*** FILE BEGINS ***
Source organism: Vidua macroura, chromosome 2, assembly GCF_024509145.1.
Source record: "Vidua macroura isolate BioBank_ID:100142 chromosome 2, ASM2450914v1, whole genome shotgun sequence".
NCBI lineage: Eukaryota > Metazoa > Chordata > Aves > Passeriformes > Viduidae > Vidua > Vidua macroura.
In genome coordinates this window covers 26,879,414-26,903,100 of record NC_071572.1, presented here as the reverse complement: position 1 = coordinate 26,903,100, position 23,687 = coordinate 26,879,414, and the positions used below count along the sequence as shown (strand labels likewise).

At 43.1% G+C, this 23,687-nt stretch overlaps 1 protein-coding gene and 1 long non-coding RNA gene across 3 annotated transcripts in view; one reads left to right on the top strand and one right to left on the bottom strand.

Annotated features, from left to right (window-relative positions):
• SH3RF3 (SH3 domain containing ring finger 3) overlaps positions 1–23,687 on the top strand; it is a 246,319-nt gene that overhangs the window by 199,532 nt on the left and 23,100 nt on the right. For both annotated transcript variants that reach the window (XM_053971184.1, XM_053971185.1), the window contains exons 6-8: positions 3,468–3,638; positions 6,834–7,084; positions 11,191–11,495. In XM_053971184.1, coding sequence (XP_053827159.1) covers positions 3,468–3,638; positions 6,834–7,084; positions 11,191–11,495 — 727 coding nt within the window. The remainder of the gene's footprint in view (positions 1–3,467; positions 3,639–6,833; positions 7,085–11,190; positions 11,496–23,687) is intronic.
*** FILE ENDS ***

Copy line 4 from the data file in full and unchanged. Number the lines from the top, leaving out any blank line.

In genome coordinates this window covers 26,879,414-26,903,100 of record NC_071572.1, presented here as the reverse complement: position 1 = coordinate 26,903,100, position 23,687 = coordinate 26,879,414, and the positions used below count along the sequence as shown (strand labels likewise).